If you cook with natural gas, greenhouse gases are generated as a direct result of cooking your food. In terms of your carbon footprint, cooking with electricity is an obvious improvement: here in Ontario, our electricity is about 90% carbon-free. But did you know that the type of electric stove can make a difference too? Induction cooktops are more efficient than coil or glass cooktops and therefore use less electricity and generate fewer greenhouse gases.
“What is an induction cooktop?” you might ask. It looks just like a glass cooktop, but rather than having a coil element under the surface that must transfer the heat through the glass to the pot, an induction cooker has an electromagnet under the glass surface. The electromagnet induces a small current and magnetic flux in the pot, causing the pot to heat up directly. This is a more efficient process whereby less heat is lost to the surroundings: a benefit that is much appreciated in the summer months. Indeed, the induction cooker is so efficient that it is safe move a pot that has boiled over to wipe down the glass surface.
The advantages of an induction cooktop go far beyond energy efficiency, however. Induction cooktops heat things faster. Much faster. As a science fair experiment, my son timed how long it took to boil 1L of water on several cooktops. The results: 9 minutes on a glass cooktop, 6.5 minutes on a coil cooktop, and just 3 minutes on an induction cooktop. What is more, induction cookers are just as responsive as gas cookers. When you turn up or down the heat settings, the heat generated by the pot changes instantaneously. But unlike gas cookers, there are no open flames or combustion gases to worry about. And induction cookers have temperature settings so low that you can do away with the double boilers, even for chocolate.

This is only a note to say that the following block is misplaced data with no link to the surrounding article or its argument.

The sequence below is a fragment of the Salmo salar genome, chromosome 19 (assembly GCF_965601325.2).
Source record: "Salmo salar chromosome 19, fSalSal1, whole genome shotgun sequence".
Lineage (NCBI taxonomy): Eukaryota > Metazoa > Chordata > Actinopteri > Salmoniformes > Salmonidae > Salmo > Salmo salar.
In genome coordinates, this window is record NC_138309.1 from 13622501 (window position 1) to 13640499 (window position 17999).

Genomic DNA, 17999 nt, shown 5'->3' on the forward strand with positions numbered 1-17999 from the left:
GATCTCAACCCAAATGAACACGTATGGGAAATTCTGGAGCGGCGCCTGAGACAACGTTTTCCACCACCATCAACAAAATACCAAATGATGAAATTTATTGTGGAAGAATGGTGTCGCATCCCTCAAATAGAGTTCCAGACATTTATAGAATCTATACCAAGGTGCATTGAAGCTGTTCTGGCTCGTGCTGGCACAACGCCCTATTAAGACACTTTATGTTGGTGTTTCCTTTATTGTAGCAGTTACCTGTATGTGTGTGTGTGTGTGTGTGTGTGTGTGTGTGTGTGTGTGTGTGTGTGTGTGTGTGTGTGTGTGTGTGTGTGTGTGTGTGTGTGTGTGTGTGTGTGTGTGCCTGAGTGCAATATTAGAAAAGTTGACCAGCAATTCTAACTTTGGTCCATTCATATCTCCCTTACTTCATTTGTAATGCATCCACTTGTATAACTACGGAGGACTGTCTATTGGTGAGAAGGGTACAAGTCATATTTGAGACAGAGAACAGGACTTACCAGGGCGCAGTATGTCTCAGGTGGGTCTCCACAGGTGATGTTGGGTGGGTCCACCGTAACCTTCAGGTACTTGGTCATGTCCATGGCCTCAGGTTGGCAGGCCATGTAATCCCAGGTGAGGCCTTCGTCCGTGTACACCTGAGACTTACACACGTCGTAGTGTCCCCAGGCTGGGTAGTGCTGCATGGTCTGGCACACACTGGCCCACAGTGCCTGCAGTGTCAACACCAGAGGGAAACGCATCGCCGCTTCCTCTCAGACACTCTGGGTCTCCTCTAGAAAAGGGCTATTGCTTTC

So, why, you might be wondering, are induction cooktops not the norm? They are increasingly common in Europe and parts of Asia, but they have been slow to take off in North America. Induction cooktops are more expensive than other options, and with electricity prices being so low on our continent, saving energy has not been the priority it has been elsewhere. Also, not all cookware works with induction. Only pots and pans with iron or stainless steel in their base can respond to the electromagnet – if a fridge magnet will stick, the electromagnet can do its magic.
I have been cooking with induction for many years now and I cannot imagine going back to anything else. It just goes to show: climate solutions can also make our lives better.